This page is dedicated to answering the questions you have about hemp or Hemptopia.
1.) What is hemp?
Industrial hemp is in the same family as Cannabis Sativa. Industrial hemp is used for a multitude of applications including: clothing, buiding materials, paper, soap/lotions, twine, rope, webbing, food and more...
2.) What does Industrial hemp look like?
Industrial hemp grown for textiles averages 8-12 feet high, is long and skinny and grows very densely together similar to corn. Hemp grown for grain averages a height of around 6 feet or lower. The picture below depicts an average industrial hemp field being grown for textile use.
3.) What is the difference between hemp and medicinal marijuana?
Hemp is grown for industrial applications only, not medicine. Many people confuse the term hemp to describe medicinal marijuana, this is not the correct term for hemp. Industrial hemp contains only .3%-1.5% THC. Therefore, hemp can not be smoked to gain a high or contain any type of psycoactive properties. Additionaly those farmers growing hemp are required to have their fileds tested annualy for THC by the government and are sent to a lab testing facility.
4.) Which states can grow hemp?
Twenty (20) states have defined industrial hemp as distinct and removed barriers to its production. These states will be able to take immediate advantage of the industrial hemp research and pilot program provision, Section 7606 of the Farm Bill: California, Colorado, Delaware, Hawaii, Illinois, Indiana, Kentucky, Maine, Missouri, Michigan, Montana, Nebraska, New York, North Dakota, Oregon, South Carolina, Tennessee, Utah, Vermont, Washington, and West Virginia. For more information about hemp legislature and advocacy visit Votehemp.com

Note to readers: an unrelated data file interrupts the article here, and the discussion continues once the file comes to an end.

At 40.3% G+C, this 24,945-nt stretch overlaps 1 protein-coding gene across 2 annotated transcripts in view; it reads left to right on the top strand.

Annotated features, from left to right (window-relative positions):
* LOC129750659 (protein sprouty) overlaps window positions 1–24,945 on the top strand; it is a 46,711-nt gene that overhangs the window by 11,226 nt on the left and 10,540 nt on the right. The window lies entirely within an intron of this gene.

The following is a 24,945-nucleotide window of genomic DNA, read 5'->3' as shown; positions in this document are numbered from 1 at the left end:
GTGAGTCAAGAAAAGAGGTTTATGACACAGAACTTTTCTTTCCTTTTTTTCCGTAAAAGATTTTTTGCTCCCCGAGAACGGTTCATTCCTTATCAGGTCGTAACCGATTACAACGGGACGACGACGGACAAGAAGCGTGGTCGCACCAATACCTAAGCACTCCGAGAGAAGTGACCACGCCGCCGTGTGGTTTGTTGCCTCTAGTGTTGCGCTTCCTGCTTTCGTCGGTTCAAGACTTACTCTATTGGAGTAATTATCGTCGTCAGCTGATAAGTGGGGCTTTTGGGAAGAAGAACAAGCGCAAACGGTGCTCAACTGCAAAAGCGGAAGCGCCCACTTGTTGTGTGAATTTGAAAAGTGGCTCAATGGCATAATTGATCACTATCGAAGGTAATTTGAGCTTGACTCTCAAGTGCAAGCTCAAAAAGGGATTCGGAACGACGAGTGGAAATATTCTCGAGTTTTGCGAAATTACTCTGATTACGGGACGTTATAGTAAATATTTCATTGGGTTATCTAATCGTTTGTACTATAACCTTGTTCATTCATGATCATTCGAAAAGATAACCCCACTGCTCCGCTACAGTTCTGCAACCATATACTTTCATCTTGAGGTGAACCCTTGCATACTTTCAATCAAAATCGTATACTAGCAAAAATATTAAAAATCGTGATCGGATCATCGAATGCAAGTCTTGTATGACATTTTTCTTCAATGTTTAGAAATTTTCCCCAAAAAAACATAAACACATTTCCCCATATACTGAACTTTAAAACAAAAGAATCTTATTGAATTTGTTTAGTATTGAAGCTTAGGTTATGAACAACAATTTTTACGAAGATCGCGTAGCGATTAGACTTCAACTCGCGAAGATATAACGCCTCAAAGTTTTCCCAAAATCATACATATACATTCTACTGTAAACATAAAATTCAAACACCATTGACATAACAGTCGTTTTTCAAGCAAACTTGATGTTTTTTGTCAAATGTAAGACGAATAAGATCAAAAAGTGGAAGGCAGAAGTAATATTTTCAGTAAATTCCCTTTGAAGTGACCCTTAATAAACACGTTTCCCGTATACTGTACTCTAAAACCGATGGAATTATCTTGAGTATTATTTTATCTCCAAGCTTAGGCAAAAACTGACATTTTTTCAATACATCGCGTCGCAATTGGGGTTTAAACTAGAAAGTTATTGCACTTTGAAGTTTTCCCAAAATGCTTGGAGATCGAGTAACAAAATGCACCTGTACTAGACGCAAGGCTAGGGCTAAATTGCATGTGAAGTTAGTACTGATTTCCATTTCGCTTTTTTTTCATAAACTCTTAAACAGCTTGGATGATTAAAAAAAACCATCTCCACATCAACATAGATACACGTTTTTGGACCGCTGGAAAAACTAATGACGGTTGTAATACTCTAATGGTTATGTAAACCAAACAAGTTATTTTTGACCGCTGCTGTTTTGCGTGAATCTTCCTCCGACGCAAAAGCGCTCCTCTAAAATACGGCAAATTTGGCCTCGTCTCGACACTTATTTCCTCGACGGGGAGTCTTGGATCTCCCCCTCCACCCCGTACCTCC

5.) What countries can grow hemp?
Australia, Austria, Canada, Chile, China, Denmark, Finland, France, Germany, Great Britain, Hungary, India, Italy, Japan, Netherlands, New Zealand, Poland, Romania, Russia, Slovenia, Spain, Switzerland, Turkey, Ukraine, Egypt, Korea, Portugal and Thailand. The U.S. is the only industrialized nation in the world that does not recognize the value of industrial hemp and permit its production on a federal level.
6.) Why are some of your hemp fabrics and hemp products made in China?
Hemp has been grown in China un-interrupted for centuries. This they have the most sophisticated machinery and farmland dedicated to hemp fiber. When it comes to hemp fiber most all hemp fabrics come from China especially finer knit wear. You can still get hemp canvas and other types of more greige fabric and not as refined from Romania or other parts of the world. However, the best hemp fabric and production comes from China. Also, when our twine is being made there it is being made by machinery equipment with only one or two people that walk around and make sure that the equipment has not ran out of yarn and simply replace the yarn thread it through and push the start button on the machinery to operate again. Contrary to popular belief that China is sweatshops, most of our products are actually made from machinery doing all the work. Below is a picture of Taishan Mountain when I was there several years ago and the hemp growing wild and freely near the base of the mountain. Something you would not see in the United States due to the legalization of Marijuana Cannabis Sativa. In China medicinal and recreational cannabis sativa is forbidden and strongly regulated. However, hemp is common as an agricultural crop.